• STARDUST - This cafe + shop of beautiful things is worth the trip to the outskirts of Kyoto. My favorite little store ever. I left with a raw chamomile cake in my belly and a gorgeous leather bag handmade from a single piece of hide.
      • Naito Brush Shop (刷子店) - Go. Buy one of each and lots for your friends! This store, founded in 1818, sells only brushes handmade from natural fibers.
      • Kaikado (開花度) - a gorgeous store of copper and brass tea canisters
      • Bizarre Hat Atelier (奇妙な帽子店) - A friendly husband/wife duo run this shop. She was delicately finishing up a hat by hand when we popped in. I am still suffering from hat regret for not buying the unique lacy white one.
      • Kyoto Pro Antiques (プロアンティークス コム) - An upscale antique store that is really good about knowing how old most things are. Amazingly, we found a nifty brass part for our sailboat door we were missing. We also dug through the seconds pile to find a personal sake cup, from the Meiji Periord, one for me and one for my love! Ceramics get better with usage. I love imagining the people and homes they graced before me.


      • Ryōan-ji - a zen temple considered one of the finest examples of kare-sansui (dry landscaping"; a combed rock garden where no matter your location, you can't see every rock
      • Tamanou (玉の湯) - This bath house is certainly not for everybody. This place serves as a local bathhouse, a place to meet up with a friend and catch up while relaxing in the various types of tubs. It happened to be near where I stayed on my first trip so I visited daily.
      • The Philosopher's Path (賢者の道) - a winding path central to the city great to stroll after dinner
      • Arashiyama (嵐山) - Here you will find the national sound of Japan - the bamboo rustling gently in the wind.
      • Fushimi Inari Shrine (伏見稲荷大社) - These famous orange gates are the main shrine for the god Inari, the god of rice, sake, tea, prosperity and fertility. Look for my favorite spot, a little shrine within the larger shrine, the Little Alar to the Foxes.
      • Nishiki Market (錦或r只有牛逼) - Worth walking around but go early in the day or else it gets really crowded.


      We made a dire mistake here, flying by the seat of our pants and making no reservations until we arrived in Japan. The places we stayed were fine, but there are so many magical places I'd rather have been... like Veada, Toshiharu Ryokan or an airbnb. Next time! I'd recommend booking lodging at least three weeks in advance or more if it is the season of autumn leaves or spring blossoms, the two biggest travel season for most of Japan.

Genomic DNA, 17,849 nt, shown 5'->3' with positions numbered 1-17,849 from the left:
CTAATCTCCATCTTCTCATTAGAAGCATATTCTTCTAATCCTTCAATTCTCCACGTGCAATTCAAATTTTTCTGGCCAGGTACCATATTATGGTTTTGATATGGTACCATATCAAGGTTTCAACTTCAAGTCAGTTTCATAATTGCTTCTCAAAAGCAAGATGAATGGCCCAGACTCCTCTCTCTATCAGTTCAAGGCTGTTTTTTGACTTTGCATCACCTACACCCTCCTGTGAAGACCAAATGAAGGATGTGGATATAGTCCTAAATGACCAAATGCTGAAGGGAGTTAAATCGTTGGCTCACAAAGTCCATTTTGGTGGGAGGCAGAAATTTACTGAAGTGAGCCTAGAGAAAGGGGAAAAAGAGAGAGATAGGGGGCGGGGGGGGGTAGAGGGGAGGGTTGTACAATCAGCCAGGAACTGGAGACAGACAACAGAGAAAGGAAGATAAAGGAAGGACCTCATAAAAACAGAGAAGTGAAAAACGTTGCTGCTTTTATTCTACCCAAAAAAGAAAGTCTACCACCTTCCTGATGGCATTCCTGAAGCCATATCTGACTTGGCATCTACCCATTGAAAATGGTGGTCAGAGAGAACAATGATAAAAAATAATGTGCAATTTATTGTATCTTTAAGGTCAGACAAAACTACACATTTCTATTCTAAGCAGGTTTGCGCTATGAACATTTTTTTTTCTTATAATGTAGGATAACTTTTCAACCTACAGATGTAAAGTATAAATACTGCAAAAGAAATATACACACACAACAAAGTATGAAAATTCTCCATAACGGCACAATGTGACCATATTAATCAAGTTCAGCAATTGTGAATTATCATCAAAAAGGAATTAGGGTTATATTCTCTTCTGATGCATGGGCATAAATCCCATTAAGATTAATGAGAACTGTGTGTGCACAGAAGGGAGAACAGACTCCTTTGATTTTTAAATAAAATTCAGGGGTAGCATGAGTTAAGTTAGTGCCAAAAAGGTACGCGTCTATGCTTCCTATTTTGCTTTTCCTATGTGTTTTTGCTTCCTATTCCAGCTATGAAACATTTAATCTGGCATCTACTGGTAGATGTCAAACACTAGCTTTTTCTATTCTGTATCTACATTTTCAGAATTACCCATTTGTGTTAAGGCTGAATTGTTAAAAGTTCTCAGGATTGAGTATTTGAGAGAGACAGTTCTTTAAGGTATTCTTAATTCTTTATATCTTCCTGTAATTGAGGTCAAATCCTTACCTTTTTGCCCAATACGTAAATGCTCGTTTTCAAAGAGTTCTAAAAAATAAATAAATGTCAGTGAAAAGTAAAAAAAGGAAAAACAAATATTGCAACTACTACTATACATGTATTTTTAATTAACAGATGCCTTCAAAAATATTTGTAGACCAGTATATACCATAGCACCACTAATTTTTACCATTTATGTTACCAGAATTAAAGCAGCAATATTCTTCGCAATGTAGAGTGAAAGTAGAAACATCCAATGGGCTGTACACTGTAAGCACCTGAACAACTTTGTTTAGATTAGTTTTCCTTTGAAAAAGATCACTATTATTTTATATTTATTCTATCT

• Uji - Famous for growing green tea, this small town is a quick one hour train ride from Kyoto. Visit Itoh Kyuemon Byodoin where you can learn how to whisk matcha upstairs and pick up some great tea downstairs. A walk through Ujigami Shrine, up the hill into the misty coniferous forest will make you forget there is a town at the bottom of the hill.
      • Rotemboro at Kurama Hot Spring - If you don't have time to visit a ryokan, I'd recommend a day trip to Kurama Hot Spring. You can experience a rotenburo (outdoor bath) in the morning, stroll the small town in the afternoon and be back in Kyoto by nightfall.
      • Fukuji - If you have the time, my favorite place in all of Japan is the little town of Fukuji. It's in the middle of the Hida mountain range. The day we arrived happened to be the first snowfall of winter and it was beautiful. There are many natural hot springs in Fukuji and most are privately owned by ryokans. You can easily pass four days here.
        • Inamori's Grass Circle of Yamazato (山里のいおり 草円) - We stayed here for three nights. The food was spectacular! The best I've eaten in my life, I think. Meals consisted of many small courses featuring local food. With a total of seven outdoor baths, it was easy to tune in to the snowy wonderland.
        • Yumoto Jyoza (湯元 長座) - This was the first place we stayed. It felt a smidgen older and more traditional, perhaps because the staff spoke less English so all I could do was guess about the ceremonies taking place. It also seemed to be a bit more of the map as there was a nice mix of people from different countries. Between the two ryokans, I can't choose! I'd honestly visit both again.
        • Hike the trail up Mount Yake. Ask somebody where it is. The views of the surrounding mountains are spectacular.
        • Hida Spice - This sansho, a prickly ash pepper, spice mixture was on the table at our ryokan and we loved it. It's heat is most similar to a sichuan pepper. Walking through town, we discovered the pepper making shop and learned about how it is harvested, high up in the Hida mountains every summer. 


        Here is a google map you can use on your phone to easily find these spots if you happen to find yourself in Kyoto.


        tea stardust

        You can shop the treasures I have found in Japan here.